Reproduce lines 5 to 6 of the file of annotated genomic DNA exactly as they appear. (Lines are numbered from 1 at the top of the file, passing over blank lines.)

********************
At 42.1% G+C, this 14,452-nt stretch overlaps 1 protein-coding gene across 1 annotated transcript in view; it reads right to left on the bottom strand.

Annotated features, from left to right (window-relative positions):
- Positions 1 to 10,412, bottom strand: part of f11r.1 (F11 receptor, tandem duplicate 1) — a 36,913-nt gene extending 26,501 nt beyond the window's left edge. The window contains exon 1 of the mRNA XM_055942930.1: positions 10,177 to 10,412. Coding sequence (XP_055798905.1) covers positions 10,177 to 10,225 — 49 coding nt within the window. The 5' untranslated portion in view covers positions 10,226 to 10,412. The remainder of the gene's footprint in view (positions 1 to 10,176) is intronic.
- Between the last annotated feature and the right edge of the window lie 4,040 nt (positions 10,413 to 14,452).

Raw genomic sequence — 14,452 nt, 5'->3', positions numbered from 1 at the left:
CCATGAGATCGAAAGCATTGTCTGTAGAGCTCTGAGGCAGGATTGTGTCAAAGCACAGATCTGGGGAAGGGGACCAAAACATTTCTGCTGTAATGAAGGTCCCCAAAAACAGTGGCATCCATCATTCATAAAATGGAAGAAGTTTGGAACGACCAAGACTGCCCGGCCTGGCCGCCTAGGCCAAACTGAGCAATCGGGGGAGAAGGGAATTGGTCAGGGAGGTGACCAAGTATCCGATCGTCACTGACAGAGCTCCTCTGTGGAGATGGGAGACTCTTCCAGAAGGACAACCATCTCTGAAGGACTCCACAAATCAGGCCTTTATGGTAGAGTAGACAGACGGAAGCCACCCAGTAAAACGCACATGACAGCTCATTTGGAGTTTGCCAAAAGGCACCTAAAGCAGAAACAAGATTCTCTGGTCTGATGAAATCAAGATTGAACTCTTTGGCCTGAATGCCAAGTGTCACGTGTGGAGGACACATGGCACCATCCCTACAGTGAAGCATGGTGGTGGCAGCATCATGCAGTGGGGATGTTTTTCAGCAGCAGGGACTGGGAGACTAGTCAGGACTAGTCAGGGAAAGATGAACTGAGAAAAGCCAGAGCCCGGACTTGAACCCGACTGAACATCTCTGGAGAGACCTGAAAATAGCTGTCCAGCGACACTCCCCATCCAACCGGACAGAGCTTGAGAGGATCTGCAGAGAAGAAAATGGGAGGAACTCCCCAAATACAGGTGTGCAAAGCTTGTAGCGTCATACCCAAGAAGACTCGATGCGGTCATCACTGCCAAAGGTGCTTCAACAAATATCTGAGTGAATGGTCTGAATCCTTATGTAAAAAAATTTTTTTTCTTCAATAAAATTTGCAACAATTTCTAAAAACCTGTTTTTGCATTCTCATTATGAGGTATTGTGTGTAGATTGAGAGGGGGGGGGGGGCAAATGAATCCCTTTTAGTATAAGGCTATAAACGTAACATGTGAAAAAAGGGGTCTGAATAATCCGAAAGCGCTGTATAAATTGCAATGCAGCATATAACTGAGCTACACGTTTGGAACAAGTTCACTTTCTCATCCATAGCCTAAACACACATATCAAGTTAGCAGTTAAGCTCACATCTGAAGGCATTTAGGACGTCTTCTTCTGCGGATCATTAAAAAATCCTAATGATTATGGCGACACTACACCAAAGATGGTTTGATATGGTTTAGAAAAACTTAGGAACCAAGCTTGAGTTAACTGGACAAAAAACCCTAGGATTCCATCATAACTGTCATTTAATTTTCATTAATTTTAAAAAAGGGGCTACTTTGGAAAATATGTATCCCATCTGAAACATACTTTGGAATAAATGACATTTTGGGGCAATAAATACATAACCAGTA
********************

Raw genomic sequence — 14,452 nt, 5'->3', positions numbered from 1 at the left:
CCATGAGATCGAAAGCATTGTCTGTAGAGCTCTGAGGCAGGATTGTGTCAAAGCACAGATCTGGGGAAGGGGACCAAAACATTTCTGCTGTAATGAAGGTCCCCAAAAACAGTGGCATCCATCATTCATAAAATGGAAGAAGTTTGGAACGACCAAGACTGCCCGGCCTGGCCGCCTAGGCCAAACTGAGCAATCGGGGGAGAAGGGAATTGGTCAGGGAGGTGACCAAGTATCCGATCGTCACTGACAGAGCTCCTCTGTGGAGATGGGAGACTCTTCCAGAAGGACAACCATCTCTGAAGGACTCCACAAATCAGGCCTTTATGGTAGAGTAGACAGACGGAAGCCACCCAGTAAAACGCACATGACAGCTCATTTGGAGTTTGCCAAAAGGCACCTAAAGCAGAAACAAGATTCTCTGGTCTGATGAAATCAAGATTGAACTCTTTGGCCTGAATGCCAAGTGTCACGTGTGGAGGACACATGGCACCATCCCTACAGTGAAGCATGGTGGTGGCAGCATCATGCAGTGGGGATGTTTTTCAGCAGCAGGGACTGGGAGACTAGTCAGGACTAGTCAGGGAAAGATGAACTGAGAAAAGCCAGAGCCCGGACTTGAACCCGACTGAACATCTCTGGAGAGACCTGAAAATAGCTGTCCAGCGACACTCCCCATCCAACCGGACAGAGCTTGAGAGGATCTGCAGAGAAGAAAATGGGAGGAACTCCCCAAATACAGGTGTGCAAAGCTTGTAGCGTCATACCCAAGAAGACTCGATGCGGTCATCACTGCCAAAGGTGCTTCAACAAATATCTGAGTGAATGGTCTGAATCCTTATGTAAAAAAATTTTTTTTCTTCAATAAAATTTGCAACAATTTCTAAAAACCTGTTTTTGCATTCTCATTATGAGGTATTGTGTGTAGATTGAGAGGGGGGGGGGGGCAAATGAATCCCTTTTAGTATAAGGCTATAAACGTAACATGTGAAAAAAGGGGTCTGAATAATCCGAAAGCGCTGTATAAATTGCAATGCAGCATATAACTGAGCTACACGTTTGGAACAAGTTCACTTTCTCATCCATAGCCTAAACACACATATCAAGTTAGCAGTTAAGCTCACATCTGAAGGCATTTAGGACGTCTTCTTCTGCGGATCATTAAAAAATCCTAATGATTATGGCGACACTACACCAAAGATGGTTTGATATGGTTTAGAAAAACTTAGGAACCAAGCTTGAGTTAACTGGACAAAAAACCCTAGGATTCCATCATAACTGTCATTTAATTTTCATTAATTTTAAAAAAGGGGCTACTTTGGAAAATATGTATCCCATCTGAAACATACTTTGGAATAAATGACATTTTGGGGCAATAAATACATAACCAGTA